Image: Ellsmere Island in the Canadian Arctic archipelago
Tyler Beatty / University of Calgary
What is now Ellsmere Island in the Canadian Arctic archipelago was once a last refuge for life during the Earth's worst extinction event 250 million years ago, say scientists who have discovered a surprising trove of ancient fossils there.
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updated 10/3/2008 7:39:55 PM ET 2008-10-03T23:39:55

During the worst apocalypse the planet has ever known, somehow, life found a way to survive. But how? Scientists now think they have an answer: a nurturing refuge in the shallow continental shelf waters of northwestern Pangea.

During the end of the Permian era 250 million years ago, global warming ran rampant on Earth, extinguishing 95 percent of life in the ocean, and 70 percent of life on land.

Through the darkest days, the planet was a barren wasteland. Ocean circulation, so vital to our modern climate, had shut off. Huge algal blooms sucked the seas dry of oxygen. Poisonous hydrogen sulfide built up to lethal concentrations in the water and may have even been belched into the atmosphere, suffocating organisms on shore.

The fossil record of the Permian-Triassic extinction is a stark one — rocks go from teeming with life to nearly empty in the geologic blink of an eye. But searching through deposits left at the height of the extinction event, Tyler Beatty of the University of Calgary discovered something nobody ever expected to see: an almost fully-intact marine ecosystem.

Amid the barren, empty sedimentary rocks Beatty found tracks left by hard-shelled arthropods, teeth from small fish, and the burrows of ancient crustaceans that would rival their modern descendants, lobsters, in size.

"We see as many as 23 different genera of animals in some of these rocks. You'd be lucky to see that if you went out and scooped up a piece of the ocean floor today," Beatty said.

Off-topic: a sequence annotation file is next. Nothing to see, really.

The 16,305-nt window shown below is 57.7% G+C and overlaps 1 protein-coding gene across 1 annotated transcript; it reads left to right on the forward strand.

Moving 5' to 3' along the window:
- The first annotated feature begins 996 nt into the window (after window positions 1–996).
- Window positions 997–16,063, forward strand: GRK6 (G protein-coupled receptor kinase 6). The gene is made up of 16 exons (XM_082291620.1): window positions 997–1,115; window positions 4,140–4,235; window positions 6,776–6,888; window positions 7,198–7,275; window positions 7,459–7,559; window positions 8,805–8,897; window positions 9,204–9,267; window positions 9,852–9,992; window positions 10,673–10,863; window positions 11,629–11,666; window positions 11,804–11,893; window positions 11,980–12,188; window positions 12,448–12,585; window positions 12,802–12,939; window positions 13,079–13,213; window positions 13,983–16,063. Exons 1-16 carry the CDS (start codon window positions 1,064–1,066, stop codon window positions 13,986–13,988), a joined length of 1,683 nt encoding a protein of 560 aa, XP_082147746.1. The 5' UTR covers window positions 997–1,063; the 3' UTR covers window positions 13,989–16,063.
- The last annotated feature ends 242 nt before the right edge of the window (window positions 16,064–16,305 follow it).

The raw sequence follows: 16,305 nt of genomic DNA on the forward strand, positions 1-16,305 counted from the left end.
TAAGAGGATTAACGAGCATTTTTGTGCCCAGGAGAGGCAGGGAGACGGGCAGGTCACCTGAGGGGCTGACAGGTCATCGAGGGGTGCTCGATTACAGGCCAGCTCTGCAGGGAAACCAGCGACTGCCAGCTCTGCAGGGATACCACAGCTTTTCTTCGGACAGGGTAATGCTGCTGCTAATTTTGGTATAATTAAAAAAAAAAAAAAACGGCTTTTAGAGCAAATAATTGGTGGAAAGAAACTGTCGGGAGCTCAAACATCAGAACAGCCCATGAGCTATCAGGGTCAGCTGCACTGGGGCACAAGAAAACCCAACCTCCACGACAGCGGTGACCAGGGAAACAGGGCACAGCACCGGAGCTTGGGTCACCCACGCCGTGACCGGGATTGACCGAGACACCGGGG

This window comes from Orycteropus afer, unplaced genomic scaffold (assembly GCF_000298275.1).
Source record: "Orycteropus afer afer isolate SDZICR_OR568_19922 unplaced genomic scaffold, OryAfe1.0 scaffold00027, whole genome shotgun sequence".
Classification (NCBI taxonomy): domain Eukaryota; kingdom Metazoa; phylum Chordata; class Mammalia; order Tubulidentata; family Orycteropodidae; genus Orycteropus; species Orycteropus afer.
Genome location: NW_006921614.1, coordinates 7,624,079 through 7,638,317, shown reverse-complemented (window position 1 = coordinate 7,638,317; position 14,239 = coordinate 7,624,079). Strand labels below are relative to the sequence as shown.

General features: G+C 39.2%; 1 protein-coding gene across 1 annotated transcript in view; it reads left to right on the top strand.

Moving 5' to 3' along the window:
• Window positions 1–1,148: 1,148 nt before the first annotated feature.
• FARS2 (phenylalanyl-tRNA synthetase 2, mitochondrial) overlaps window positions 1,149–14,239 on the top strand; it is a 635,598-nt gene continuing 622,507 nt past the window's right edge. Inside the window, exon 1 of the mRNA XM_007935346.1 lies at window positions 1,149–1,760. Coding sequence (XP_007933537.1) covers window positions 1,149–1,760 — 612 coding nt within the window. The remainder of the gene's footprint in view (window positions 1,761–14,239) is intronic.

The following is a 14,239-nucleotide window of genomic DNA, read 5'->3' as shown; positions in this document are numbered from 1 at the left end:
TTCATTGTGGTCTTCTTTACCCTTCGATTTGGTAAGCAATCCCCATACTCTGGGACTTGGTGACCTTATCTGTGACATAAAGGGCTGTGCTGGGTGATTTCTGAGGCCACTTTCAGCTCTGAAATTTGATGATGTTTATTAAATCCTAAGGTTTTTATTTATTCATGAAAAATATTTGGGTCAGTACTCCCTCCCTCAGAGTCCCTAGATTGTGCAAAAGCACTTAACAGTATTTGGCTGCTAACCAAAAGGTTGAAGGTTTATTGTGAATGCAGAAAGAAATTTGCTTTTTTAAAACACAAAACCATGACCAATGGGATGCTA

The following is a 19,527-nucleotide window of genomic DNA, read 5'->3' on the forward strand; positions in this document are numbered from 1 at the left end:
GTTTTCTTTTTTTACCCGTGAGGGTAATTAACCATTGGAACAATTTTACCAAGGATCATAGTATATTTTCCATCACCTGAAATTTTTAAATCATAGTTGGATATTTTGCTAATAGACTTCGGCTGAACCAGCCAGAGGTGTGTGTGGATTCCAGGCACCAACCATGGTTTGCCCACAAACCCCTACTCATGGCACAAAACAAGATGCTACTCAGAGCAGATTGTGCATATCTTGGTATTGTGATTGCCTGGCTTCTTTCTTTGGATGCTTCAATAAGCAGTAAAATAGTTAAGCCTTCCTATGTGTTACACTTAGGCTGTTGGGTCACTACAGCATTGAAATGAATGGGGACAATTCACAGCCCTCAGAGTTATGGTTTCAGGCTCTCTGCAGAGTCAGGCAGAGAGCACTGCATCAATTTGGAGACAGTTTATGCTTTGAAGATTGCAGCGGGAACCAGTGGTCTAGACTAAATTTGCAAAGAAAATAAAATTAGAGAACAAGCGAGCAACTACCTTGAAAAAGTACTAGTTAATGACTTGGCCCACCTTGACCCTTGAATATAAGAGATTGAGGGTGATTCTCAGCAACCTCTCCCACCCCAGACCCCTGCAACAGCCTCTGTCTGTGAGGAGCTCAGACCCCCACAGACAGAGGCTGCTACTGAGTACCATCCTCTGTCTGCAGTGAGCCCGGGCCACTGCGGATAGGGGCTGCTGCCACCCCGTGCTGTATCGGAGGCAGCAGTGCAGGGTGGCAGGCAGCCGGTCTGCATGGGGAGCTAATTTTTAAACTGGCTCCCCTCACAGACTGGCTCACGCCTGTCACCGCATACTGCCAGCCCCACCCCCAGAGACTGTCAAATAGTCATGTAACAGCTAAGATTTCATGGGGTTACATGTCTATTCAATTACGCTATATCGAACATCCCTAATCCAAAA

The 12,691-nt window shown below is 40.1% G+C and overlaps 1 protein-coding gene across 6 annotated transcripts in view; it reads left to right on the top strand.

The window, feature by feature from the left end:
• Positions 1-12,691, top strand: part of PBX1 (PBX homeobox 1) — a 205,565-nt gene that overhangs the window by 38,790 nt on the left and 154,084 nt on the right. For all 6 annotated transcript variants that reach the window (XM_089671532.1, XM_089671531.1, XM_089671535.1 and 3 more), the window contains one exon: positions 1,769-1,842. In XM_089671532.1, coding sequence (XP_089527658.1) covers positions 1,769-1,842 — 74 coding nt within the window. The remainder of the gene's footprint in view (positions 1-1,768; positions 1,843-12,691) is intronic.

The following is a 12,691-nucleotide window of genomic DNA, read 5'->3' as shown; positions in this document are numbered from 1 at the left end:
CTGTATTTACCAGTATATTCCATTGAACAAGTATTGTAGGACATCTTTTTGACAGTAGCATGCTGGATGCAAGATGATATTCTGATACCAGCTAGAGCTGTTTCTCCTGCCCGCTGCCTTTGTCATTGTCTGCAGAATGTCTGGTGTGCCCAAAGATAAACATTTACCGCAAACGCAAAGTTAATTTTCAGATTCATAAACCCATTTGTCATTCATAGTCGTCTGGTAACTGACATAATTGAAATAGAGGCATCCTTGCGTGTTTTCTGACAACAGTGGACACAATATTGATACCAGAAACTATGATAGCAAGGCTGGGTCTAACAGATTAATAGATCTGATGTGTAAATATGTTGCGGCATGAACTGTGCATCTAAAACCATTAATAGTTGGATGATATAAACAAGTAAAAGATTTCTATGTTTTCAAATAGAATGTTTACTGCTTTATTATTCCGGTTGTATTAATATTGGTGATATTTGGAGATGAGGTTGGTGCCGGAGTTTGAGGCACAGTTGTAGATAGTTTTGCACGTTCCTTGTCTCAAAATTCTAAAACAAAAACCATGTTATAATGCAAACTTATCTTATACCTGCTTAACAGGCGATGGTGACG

How could such a lively ecosystem hang on while the rest of the world was dead or dying? Beatty thinks wave action and storms near the shore aerated the waters, mixing life-giving oxygen into the first 50 meters (160 feet) of ocean.

"There's a pretty sharp break between where life is and isn't," Beatty said. Just a few meters deeper in the ancient ocean, and the number of genera (a category of life one level broader than species) plummets from 23 to one — lethal conditions are back in full effect. "This is a healthy community living right next door to a very unhealthy one."

Beatty calls this narrow band between the pounding surf of the shoreline and the noxious deep ocean the "habitable zone." He thinks he's seen evidence of it in several places outside the rocks of the Canadian Arctic, and believes life may have fled to the zone repeatedly in Earth's past to weather mass extinctions.

"People have certainly had the thought that there would be refuges during mass extinctions," David Bottjer of University of Southern California said. "This is really the first time someone has made a good piece of science out of it."

© 2012 Discovery Channel

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